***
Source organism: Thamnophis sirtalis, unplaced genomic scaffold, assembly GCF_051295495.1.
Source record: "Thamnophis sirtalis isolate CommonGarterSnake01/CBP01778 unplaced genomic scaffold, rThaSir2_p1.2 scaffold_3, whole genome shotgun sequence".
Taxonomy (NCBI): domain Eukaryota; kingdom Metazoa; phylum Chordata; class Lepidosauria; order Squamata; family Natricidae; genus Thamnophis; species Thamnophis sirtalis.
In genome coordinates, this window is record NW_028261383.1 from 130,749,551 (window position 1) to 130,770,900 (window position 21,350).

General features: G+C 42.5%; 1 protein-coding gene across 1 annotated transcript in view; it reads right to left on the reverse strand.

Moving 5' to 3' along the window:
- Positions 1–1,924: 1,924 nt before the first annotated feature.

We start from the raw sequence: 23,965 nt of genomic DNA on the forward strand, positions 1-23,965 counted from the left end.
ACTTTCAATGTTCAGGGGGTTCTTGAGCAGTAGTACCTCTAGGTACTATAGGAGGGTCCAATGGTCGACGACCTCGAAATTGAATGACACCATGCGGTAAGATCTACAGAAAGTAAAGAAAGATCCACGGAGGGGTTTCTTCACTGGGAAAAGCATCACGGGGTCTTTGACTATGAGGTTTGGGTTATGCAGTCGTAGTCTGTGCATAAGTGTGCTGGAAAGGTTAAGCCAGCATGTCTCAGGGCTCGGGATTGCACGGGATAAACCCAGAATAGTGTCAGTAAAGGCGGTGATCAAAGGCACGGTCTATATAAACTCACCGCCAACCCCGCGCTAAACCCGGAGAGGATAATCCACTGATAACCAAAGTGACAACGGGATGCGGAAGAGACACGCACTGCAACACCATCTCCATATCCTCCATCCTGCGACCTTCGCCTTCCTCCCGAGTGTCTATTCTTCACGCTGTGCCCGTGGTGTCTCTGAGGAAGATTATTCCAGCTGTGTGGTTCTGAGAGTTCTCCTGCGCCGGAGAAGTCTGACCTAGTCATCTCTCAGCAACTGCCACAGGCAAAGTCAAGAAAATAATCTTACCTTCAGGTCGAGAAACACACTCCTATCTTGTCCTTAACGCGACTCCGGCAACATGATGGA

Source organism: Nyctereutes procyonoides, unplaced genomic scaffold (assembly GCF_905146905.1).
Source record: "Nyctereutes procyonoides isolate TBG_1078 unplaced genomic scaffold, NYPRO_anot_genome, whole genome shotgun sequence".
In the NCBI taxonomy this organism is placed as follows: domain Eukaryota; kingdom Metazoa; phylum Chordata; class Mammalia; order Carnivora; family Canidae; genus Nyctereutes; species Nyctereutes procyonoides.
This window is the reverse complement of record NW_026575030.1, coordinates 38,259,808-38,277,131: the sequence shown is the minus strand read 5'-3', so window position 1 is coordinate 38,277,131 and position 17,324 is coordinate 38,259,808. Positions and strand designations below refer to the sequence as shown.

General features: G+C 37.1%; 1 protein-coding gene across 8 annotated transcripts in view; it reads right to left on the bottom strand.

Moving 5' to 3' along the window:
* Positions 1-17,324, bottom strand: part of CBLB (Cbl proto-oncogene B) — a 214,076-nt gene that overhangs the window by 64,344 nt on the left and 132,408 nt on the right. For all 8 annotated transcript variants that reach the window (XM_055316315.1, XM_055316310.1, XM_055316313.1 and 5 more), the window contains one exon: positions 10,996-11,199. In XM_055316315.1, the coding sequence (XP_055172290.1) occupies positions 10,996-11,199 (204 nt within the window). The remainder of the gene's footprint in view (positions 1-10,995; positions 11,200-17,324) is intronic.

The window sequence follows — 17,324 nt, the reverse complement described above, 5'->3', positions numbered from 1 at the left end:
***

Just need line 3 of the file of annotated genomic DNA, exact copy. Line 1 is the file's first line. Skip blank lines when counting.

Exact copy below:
Taxonomy (NCBI): domain Eukaryota; kingdom Metazoa; phylum Chordata; class Lepidosauria; order Squamata; family Natricidae; genus Thamnophis; species Thamnophis sirtalis.